The Best Advice On How To Transition A New Sibling Into Your Home

Did we just become best friends?

Image via Spill The Beans

One of the things I’m most nervous about when our second baby is born is Grace’s transition to having a sister. I know she’ll be the best sibling – she’s such a sweet little girl who loves playing with other kids – but I’m worried about her feeling jealous and like the baby has “taken over”, so to speak. For the past 22 months, Grace has had undivided attention, so I feel for her and any pending tough times with the transition that she may have.

To help prepare, I’ve done some research and reading on the subject matter. What’s the best way to transition a sibling into the home? Are there tricks to know about? What’s worked for others?

Here are some key things I’ve read and have found to be helpful!

  • Before the baby arrives:
    • Put off other big changes like transitioning to a toddler bed or potty training until your first born is adjusted. That way, they won’t negatively associate those milestones with the baby’s arrival.
    • Use books or applicable tv shows to help explain what being a big brother/sister means.
    • Expose your first born to babies as much as possible. Get he/she a doll to “take care of” and practice with. Show them how to love and care for the babydoll.
    • Give your child a sense of investment. Tell them its “their baby” and build up excitement as much as possible.
  • At the hospital:
    • Make the big kid the star of the show. Congratulate them, and have the nurses and family members say things like, “Congratulations! You’re so lucky to be a big brother/sister!”
    • After birth, make sure you welcome you first child with open arms. If you can, try not to be holding the baby when your first born first sees you.
    • Have pictures of them around the hospital room so they see they’re still a priority.
    • Greet your oldest with a present from the baby so they feel excited.
  • At home:
    • Involve your toddler in the care of the baby as much as possible. Give them little tasks such as helping to pick out an outfit or getting a stuffed animal.
    • Show your first born how to act. For example, teach them how to play nicely or sing to the baby. It’s all new to them so you’ll need to demonstrate how you’d like them to behave around the baby.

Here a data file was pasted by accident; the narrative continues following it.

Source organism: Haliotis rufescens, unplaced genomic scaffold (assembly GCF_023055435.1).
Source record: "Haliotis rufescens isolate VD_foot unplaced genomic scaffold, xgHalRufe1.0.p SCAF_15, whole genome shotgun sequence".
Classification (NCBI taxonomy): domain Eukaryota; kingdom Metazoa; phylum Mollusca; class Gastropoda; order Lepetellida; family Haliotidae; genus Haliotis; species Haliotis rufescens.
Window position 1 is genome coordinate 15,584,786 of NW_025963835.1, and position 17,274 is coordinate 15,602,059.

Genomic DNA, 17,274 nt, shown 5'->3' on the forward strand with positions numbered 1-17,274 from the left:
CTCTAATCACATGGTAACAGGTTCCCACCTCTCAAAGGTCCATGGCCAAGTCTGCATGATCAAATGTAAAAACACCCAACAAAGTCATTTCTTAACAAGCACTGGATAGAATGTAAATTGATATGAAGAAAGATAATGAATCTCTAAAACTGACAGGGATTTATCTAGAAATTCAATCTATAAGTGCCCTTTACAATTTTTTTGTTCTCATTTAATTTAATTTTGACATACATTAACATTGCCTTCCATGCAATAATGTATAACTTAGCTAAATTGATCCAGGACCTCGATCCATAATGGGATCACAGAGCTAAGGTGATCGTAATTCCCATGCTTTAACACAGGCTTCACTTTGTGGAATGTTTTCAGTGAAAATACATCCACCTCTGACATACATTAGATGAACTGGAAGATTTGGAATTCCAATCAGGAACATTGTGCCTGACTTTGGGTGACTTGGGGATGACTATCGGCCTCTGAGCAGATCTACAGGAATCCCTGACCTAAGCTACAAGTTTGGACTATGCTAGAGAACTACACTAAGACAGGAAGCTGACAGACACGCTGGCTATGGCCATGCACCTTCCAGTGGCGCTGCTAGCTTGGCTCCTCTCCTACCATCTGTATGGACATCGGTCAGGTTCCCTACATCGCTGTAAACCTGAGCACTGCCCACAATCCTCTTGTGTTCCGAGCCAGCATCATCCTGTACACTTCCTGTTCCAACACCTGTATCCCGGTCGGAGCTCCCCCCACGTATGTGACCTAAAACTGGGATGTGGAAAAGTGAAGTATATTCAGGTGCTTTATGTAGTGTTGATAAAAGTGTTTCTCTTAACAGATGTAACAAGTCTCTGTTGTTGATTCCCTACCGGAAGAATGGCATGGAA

• There will be times your first born will need to wait for the baby to come first, but don’t make this one sided. Point out that there are times when the baby needs to wait for the toddler too.
    • Show as much affection as possible. Keep kissing, hugging and cuddling with them. Involve the baby too!

Image via Jenn Richardson

Of course, I’ve also asked around for the advice of women dear to me who have experience in the matter. Side note: Can you tell I was a Journalism major in college? 😉  Here’s some wonderful pieces of advice, straight from those who’ve been through it!

“Before our second was born, we spent a lot of time talking with our two-and-a-half-year-old about becoming a big brother and getting him excited for his new role. He had the t-shirts and books, made a “big brother” bear at Build-a-Bear, and picked out gifts for his little brother. We also tried to make it really special for him when he came to visit us and the new baby at the hospital — he had a “big brother” badge and was congratulated by all of the nurses. When we got home, we made sure to let him know what a big helper he was and carved out special one-on-one time with him as much as possible. I also have to credit Daniel Tiger… it’s a bit embarrassing to admit, but in season two, Daniel’s world is rocked by the birth of his baby sister. We watched those episodes together and it was a great way to help a toddler understand what to expect!” – Whitney Stephens

“Be sure to not feel guilty or badly for your first child when the baby comes home. Instead, share and embrace  your excitement and happiness. Make sure you include your first child in holding and caring for the baby. Ask him/her to be part of everything. For example, ask them to sing, kiss, talk to, and read to the baby. Ask for help with bathing, getting diapers, etc. Be super positive and happy about your growing family, and your first born will too.” Blythe Moran (Thanks, Mama!)

“Try to include your first born in helping take care of the baby, and praise them for all their help. The more you let them know that you still love them as much as you did before you had the baby, the better they will feel about the baby and themselves. Just keep loving them as much as you can.” – Sandy Charron